There are two premises which underlie this viewpoint. First, that it is better for the left (for the progressive community, for working people and other oppressed layers, for those who favor social change) when the head of US empire pursues a less blatantly racist agenda, and when those in power are willing to make the occasional concession to the needs of the 99 percent. On this point we agree.

Second, that the way to ensure that this is the policy which will be pursued by the individual who occupies the Oval Office after January 2017 is to turn out the largest vote possible for the establishment politician (Clinton in this case) who espouses such a softer-imperial policy, thereby repudiating Donald Trump and his overtly racist agenda.

Here we disagree.

Lots of Scurrying But No Revolution in Sight

Sandra Lindberg

Why Women Will Save the Planet, 2nd Edition
By Friends of the Earth and C40 Cities
London: Zed Books, 2018, $14.95 paperback.

FRIENDS OF THE Earth, an environmental activist organization claiming two million supporters and five thousand member groups, offers its second edition of Why Women Will Save the Planet.

This edition, focused on cities, includes contributions by C40 Cities, a network of 96 cities working to address climate change. C40 Cities self-reports that it represents “650+ million people and one-quarter of the global economy.”…

"Embodied Materialism" and Ecosocialism

Sandra Lindberg

Ecofeminism as Politics:
Nature, Marx, and the Postmodern
By Ariel Salleh
Forewords by Vandana Shiva and John Clark
London: Zed Books, 2017, 2nd Edition, 400 pages, $25 paperback.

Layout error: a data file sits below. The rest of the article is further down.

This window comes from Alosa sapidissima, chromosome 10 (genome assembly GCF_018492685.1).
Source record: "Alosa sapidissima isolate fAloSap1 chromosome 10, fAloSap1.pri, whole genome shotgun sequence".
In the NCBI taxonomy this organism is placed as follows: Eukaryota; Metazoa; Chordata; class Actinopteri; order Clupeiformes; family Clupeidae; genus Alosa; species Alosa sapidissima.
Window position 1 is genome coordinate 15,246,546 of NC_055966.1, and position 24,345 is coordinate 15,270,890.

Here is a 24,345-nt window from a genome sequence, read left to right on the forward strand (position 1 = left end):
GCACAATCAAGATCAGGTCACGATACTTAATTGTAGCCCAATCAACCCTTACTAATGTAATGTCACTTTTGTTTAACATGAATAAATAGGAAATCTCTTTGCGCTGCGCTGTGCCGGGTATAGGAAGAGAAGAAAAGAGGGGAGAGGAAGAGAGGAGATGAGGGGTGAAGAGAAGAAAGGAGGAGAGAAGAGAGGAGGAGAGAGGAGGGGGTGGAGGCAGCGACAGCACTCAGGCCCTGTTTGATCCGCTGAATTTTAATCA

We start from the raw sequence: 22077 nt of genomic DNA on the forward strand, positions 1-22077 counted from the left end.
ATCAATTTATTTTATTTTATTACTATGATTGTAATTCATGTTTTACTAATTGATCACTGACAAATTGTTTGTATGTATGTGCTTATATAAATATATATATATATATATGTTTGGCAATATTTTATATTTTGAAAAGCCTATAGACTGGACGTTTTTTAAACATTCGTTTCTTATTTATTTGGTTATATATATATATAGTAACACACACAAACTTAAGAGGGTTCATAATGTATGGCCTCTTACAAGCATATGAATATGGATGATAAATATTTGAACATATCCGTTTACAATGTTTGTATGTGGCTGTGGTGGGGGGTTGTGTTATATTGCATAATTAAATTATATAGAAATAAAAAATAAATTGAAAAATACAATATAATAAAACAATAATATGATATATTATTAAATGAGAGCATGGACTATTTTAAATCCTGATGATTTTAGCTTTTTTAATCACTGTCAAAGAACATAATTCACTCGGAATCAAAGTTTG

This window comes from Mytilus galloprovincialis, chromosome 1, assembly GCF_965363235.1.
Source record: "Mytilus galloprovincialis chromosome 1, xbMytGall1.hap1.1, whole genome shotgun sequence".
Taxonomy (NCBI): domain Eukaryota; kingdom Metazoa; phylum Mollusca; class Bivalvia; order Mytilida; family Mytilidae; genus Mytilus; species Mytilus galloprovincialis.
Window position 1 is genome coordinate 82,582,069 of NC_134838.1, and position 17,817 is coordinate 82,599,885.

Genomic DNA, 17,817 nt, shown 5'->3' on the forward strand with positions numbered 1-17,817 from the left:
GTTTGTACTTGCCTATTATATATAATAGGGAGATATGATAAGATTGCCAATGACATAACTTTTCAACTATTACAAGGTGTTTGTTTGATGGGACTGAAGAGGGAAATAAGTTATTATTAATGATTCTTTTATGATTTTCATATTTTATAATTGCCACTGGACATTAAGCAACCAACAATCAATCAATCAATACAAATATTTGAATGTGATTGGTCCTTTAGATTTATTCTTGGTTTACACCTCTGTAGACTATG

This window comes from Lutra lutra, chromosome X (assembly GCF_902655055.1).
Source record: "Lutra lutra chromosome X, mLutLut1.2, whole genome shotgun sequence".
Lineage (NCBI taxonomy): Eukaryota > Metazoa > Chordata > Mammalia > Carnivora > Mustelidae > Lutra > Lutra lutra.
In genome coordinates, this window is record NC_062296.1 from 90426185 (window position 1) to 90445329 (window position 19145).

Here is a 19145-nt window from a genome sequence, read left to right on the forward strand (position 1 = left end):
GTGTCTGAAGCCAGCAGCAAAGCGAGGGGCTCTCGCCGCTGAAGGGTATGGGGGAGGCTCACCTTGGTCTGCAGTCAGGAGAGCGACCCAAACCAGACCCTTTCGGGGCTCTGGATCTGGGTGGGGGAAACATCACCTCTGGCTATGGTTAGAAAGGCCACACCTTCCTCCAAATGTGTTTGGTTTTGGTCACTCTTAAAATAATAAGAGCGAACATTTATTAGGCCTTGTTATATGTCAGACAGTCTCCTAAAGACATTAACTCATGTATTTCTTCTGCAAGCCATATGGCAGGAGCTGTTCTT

In 1997 ZED Books of London released Ecofeminism as Politics: Nature, Marx and the Postmodern. Ariel Salleh’s book initially received high praise, but then was subsumed beneath Third Wave and post-cultural feminist theories.

In 2017 with climate change having become an existential threat, Zed Books published the second edition of Salleh’s treatise, opening the volume with two forewords. The first from John Clark, emeritus professor of philosophy at Loyola University, and activist director of La Terre Institute for Community and Ecology, New Orleans, characterizes Salleh’s approach as “a major theoretical breakthrough” in ecofeminist theory. (x)…

Oil Pipelines: Converging in Illinois

Sandra Lindberg

It isn’t nice to block the doorways,
It isn’t nice to go to jail,
There are nicer ways to do it,
But the nice ways always fail…

Yeah, we tried negotiations
And the token picket line,
Mister Charlie didn’t see us
And he might as well be blind;
When you deal with men of ice,
You can’t deal with ways so nice,
But if that’s freedom’s price,
We don’t mind…
— “It Isn’t Nice,” by Malvina Reynolds (1965)

TAMMY BREWER, THE great-granddaughter of a Keokuk chief, climbed a steep and wooded hill beside the Mississippi River and then crossed a rough fence to stand on a Bakken Pipeline work site. Across from her stood a young security guard,…